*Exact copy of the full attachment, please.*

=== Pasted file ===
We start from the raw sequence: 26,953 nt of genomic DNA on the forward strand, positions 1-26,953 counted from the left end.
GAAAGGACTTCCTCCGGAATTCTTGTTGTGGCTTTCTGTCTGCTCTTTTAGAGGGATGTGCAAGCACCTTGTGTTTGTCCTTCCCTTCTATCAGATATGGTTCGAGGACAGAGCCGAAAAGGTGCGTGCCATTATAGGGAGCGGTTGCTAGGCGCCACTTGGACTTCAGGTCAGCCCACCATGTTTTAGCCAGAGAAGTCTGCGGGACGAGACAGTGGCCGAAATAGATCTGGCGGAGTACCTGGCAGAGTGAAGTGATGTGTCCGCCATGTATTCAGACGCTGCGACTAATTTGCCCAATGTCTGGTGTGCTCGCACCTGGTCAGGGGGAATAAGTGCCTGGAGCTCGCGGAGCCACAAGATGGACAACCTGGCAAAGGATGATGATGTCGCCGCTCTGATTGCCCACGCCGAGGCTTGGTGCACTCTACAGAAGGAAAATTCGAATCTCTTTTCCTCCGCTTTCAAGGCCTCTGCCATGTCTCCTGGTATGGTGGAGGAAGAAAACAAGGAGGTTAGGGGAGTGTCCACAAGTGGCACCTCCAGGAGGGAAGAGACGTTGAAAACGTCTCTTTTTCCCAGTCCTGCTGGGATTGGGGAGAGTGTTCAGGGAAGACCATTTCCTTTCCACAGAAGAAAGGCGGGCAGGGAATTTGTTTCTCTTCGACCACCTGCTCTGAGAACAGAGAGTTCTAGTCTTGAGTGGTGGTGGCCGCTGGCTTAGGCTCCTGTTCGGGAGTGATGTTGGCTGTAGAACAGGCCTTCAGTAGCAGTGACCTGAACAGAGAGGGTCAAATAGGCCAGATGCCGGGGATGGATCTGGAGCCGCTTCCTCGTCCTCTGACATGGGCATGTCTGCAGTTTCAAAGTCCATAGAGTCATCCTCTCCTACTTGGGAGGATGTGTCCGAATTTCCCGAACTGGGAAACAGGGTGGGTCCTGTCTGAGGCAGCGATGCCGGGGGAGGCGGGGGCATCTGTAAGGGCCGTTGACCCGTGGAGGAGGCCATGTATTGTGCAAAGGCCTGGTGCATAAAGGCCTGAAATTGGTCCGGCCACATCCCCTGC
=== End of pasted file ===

We start from the raw sequence: 26,953 nt of genomic DNA on the forward strand, positions 1-26,953 counted from the left end.
GAAAGGACTTCCTCCGGAATTCTTGTTGTGGCTTTCTGTCTGCTCTTTTAGAGGGATGTGCAAGCACCTTGTGTTTGTCCTTCCCTTCTATCAGATATGGTTCGAGGACAGAGCCGAAAAGGTGCGTGCCATTATAGGGAGCGGTTGCTAGGCGCCACTTGGACTTCAGGTCAGCCCACCATGTTTTAGCCAGAGAAGTCTGCGGGACGAGACAGTGGCCGAAATAGATCTGGCGGAGTACCTGGCAGAGTGAAGTGATGTGTCCGCCATGTATTCAGACGCTGCGACTAATTTGCCCAATGTCTGGTGTGCTCGCACCTGGTCAGGGGGAATAAGTGCCTGGAGCTCGCGGAGCCACAAGATGGACAACCTGGCAAAGGATGATGATGTCGCCGCTCTGATTGCCCACGCCGAGGCTTGGTGCACTCTACAGAAGGAAAATTCGAATCTCTTTTCCTCCGCTTTCAAGGCCTCTGCCATGTCTCCTGGTATGGTGGAGGAAGAAAACAAGGAGGTTAGGGGAGTGTCCACAAGTGGCACCTCCAGGAGGGAAGAGACGTTGAAAACGTCTCTTTTTCCCAGTCCTGCTGGGATTGGGGAGAGTGTTCAGGGAAGACCATTTCCTTTCCACAGAAGAAAGGCGGGCAGGGAATTTGTTTCTCTTCGACCACCTGCTCTGAGAACAGAGAGTTCTAGTCTTGAGTGGTGGTGGCCGCTGGCTTAGGCTCCTGTTCGGGAGTGATGTTGGCTGTAGAACAGGCCTTCAGTAGCAGTGACCTGAACAGAGAGGGTCAAATAGGCCAGATGCCGGGGATGGATCTGGAGCCGCTTCCTCGTCCTCTGACATGGGCATGTCTGCAGTTTCAAAGTCCATAGAGTCATCCTCTCCTACTTGGGAGGATGTGTCCGAATTTCCCGAACTGGGAAACAGGGTGGGTCCTGTCTGAGGCAGCGATGCCGGGGGAGGCGGGGGCATCTGTAAGGGCCGTTGACCCGTGGAGGAGGCCATGTATTGTGCAAAGGCCTGGTGCATAAAGGCCTGAAATTGGTCCGGCCACATCCCCTGC